The global pandemic caused the U.S. stock market to lose a third of its value almost overnight and the economy required a $2 trillion injection in an attempt to stabilize lives and markets. It might seem over, but the effects are ongoing and more unpredictable than anyone would have hoped for. Americans, our economy and the overburdened healthcare system continue to face daunting challenges which will be with us for the foreseeable future.
How businesses were impacted from a talent standpoint across our economy ran the gamut. On the extremes, some industries shed tens of thousands of jobs (travel, hospitality, in-store retail) while others hired in similarly large numbers (healthcare, e-commerce, technology, consumer products, etc.) Everyone in the middle experienced disruptions due to greatly accelerated remote work arrangements, supply chain impediments, as well as financial pressures that may still lead to workforce reductions. Many of these organizations permanently changed the way they conduct and staff their businesses. In the last year and a half, the economy recovered and then quickly whiplashed into being overheated, turning new hiring behaviors and many things that had been learned upside down.
One factor that evolved over the past several decades and remains unscathed through uncertain times is how value is created. The majority of value that is created in most companies, even beyond the obvious industries such as technology, pharmaceutical and consumer products, is directly related to the intellectual capital that drives cash flow today. Brands, patents, research, and technologies, as a few examples, make up more than 80% of the average company’s market value already – and in many cases, well beyond that. Companies like Apple, Visa, and Microsoft are almost exclusively valued for their intellectual capital rather than the relatively few tangible assets they own. Perhaps surprisingly, even companies with large manufacturing and warehousing operations such as P&G, Home Depot, UPS and Caterpillar are valued more for the intellectual capital they have accumulated than for the substantial physical assets they have in property, plants and equipment. Companies' market values are created, now and into the future, through growing their intellectual capital and for this there is only one source.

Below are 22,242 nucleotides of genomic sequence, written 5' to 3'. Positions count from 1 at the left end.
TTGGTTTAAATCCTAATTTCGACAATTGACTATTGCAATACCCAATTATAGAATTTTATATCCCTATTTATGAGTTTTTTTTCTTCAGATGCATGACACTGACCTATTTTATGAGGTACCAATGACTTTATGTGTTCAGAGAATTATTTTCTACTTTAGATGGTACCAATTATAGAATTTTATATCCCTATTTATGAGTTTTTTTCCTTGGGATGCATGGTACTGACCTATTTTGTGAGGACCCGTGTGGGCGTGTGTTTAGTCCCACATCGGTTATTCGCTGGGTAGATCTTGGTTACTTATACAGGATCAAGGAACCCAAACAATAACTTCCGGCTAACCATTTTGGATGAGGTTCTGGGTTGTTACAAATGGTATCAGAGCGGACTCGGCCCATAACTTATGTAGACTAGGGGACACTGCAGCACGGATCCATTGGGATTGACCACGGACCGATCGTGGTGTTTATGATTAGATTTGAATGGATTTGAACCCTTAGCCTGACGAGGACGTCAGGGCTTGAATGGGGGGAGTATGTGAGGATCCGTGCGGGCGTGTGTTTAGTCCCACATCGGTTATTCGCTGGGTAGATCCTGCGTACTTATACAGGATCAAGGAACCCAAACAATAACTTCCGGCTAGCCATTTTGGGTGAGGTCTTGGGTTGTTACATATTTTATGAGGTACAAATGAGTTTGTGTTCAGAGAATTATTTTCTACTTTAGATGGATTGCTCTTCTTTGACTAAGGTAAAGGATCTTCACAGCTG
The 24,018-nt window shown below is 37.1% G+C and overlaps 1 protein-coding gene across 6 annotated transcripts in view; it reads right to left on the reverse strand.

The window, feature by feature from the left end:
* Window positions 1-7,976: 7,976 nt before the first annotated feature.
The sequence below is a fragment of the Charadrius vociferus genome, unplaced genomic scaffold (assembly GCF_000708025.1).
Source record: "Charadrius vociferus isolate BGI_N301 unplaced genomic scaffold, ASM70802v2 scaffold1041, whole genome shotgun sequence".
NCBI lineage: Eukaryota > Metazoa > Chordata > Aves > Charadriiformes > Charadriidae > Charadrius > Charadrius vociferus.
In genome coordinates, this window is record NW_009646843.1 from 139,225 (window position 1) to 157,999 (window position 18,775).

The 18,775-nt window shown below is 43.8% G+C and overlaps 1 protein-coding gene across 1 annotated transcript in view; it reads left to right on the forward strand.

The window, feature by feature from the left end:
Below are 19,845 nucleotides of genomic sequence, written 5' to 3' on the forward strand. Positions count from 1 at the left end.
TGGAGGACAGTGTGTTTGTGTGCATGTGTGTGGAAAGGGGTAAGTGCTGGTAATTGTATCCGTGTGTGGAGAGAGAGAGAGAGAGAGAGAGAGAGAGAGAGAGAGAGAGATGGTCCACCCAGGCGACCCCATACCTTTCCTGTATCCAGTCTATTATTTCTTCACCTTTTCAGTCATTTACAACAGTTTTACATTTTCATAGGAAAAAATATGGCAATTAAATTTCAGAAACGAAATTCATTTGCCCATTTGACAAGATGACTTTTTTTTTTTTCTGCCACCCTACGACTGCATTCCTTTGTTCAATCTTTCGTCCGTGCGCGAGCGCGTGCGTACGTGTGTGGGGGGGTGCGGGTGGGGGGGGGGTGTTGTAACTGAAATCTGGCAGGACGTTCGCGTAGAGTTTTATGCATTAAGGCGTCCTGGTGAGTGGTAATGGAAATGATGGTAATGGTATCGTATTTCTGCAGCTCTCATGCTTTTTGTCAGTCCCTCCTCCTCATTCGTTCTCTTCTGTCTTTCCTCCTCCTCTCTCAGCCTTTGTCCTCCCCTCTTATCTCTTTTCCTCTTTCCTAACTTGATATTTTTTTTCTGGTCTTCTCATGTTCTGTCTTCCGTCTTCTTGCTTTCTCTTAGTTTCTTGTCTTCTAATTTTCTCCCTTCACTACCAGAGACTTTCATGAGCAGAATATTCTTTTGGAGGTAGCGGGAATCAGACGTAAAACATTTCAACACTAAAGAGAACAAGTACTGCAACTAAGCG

All of the intellectual capital, and most of the market value, for today’s companies originates with people rather than with the tangible assets of the industrial age. Regardless of their evolution, all companies intuitively recognize this fact; most continue to publicly acknowledge that “talent is our most important asset”. But many companies, especially those that are greater than 30 years old, have not designed or codified a talent strategy that matches this modern economic reality. Even though the “War for Talent” talk has been popular for years, many companies continue to embrace outdated beliefs about the reliability and availability of highly skilled talent.
It is then clear that with today’s fact pattern, any SWOT or other form of analysis providing the backdrop for companies’ talent strategies pre-March 2020, should be unceremoniously discarded. There are new talent risks that supersede those previously existing, and they require different plans and capabilities to remediate.
Our conversations with clients indicate a significant change underway. Strategies for driving post-virus business recovery have been created and are now being implemented aggressively. But too frequently, HR concerns continue to be dismissed or minimized – at these organizations' peril. Now more than ever, there is a clear need to identify the right few critical roles and build strategies to ensure high-performing, diverse talent is hired and retained these jobs in an uninterrupted way.